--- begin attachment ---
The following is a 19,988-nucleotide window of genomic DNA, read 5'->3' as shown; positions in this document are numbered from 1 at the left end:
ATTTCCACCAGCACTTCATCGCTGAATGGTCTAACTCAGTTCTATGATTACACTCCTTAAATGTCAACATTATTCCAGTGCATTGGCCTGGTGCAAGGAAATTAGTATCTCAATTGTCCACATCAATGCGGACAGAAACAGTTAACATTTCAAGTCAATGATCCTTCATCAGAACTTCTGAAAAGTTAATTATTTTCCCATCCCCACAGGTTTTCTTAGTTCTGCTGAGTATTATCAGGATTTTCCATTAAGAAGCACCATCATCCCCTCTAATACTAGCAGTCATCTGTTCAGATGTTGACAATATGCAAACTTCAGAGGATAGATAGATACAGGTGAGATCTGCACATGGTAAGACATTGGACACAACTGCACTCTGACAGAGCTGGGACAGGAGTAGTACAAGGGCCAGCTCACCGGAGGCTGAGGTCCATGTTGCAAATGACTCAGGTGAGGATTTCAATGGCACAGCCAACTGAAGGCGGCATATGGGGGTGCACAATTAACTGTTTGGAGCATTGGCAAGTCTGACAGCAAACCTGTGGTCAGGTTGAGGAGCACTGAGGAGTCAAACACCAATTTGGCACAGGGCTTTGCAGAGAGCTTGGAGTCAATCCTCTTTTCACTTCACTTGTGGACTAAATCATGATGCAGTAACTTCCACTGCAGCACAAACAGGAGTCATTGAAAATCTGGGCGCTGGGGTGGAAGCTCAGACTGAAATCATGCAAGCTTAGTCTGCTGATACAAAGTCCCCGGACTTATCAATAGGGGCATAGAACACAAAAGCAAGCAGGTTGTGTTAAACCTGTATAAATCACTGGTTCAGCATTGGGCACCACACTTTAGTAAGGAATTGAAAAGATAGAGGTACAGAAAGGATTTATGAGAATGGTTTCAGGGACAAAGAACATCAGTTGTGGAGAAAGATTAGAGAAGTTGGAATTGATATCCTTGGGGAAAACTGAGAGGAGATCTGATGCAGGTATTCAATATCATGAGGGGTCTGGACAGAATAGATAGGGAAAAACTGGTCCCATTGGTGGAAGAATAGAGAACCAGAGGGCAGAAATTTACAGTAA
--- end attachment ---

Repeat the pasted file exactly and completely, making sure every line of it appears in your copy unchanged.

The following is a 19,988-nucleotide window of genomic DNA, read 5'->3' as shown; positions in this document are numbered from 1 at the left end:
ATTTCCACCAGCACTTCATCGCTGAATGGTCTAACTCAGTTCTATGATTACACTCCTTAAATGTCAACATTATTCCAGTGCATTGGCCTGGTGCAAGGAAATTAGTATCTCAATTGTCCACATCAATGCGGACAGAAACAGTTAACATTTCAAGTCAATGATCCTTCATCAGAACTTCTGAAAAGTTAATTATTTTCCCATCCCCACAGGTTTTCTTAGTTCTGCTGAGTATTATCAGGATTTTCCATTAAGAAGCACCATCATCCCCTCTAATACTAGCAGTCATCTGTTCAGATGTTGACAATATGCAAACTTCAGAGGATAGATAGATACAGGTGAGATCTGCACATGGTAAGACATTGGACACAACTGCACTCTGACAGAGCTGGGACAGGAGTAGTACAAGGGCCAGCTCACCGGAGGCTGAGGTCCATGTTGCAAATGACTCAGGTGAGGATTTCAATGGCACAGCCAACTGAAGGCGGCATATGGGGGTGCACAATTAACTGTTTGGAGCATTGGCAAGTCTGACAGCAAACCTGTGGTCAGGTTGAGGAGCACTGAGGAGTCAAACACCAATTTGGCACAGGGCTTTGCAGAGAGCTTGGAGTCAATCCTCTTTTCACTTCACTTGTGGACTAAATCATGATGCAGTAACTTCCACTGCAGCACAAACAGGAGTCATTGAAAATCTGGGCGCTGGGGTGGAAGCTCAGACTGAAATCATGCAAGCTTAGTCTGCTGATACAAAGTCCCCGGACTTATCAATAGGGGCATAGAACACAAAAGCAAGCAGGTTGTGTTAAACCTGTATAAATCACTGGTTCAGCATTGGGCACCACACTTTAGTAAGGAATTGAAAAGATAGAGGTACAGAAAGGATTTATGAGAATGGTTTCAGGGACAAAGAACATCAGTTGTGGAGAAAGATTAGAGAAGTTGGAATTGATATCCTTGGGGAAAACTGAGAGGAGATCTGATGCAGGTATTCAATATCATGAGGGGTCTGGACAGAATAGATAGGGAAAAACTGGTCCCATTGGTGGAAGAATAGAGAACCAGAGGGCAGAAATTTACAGTAA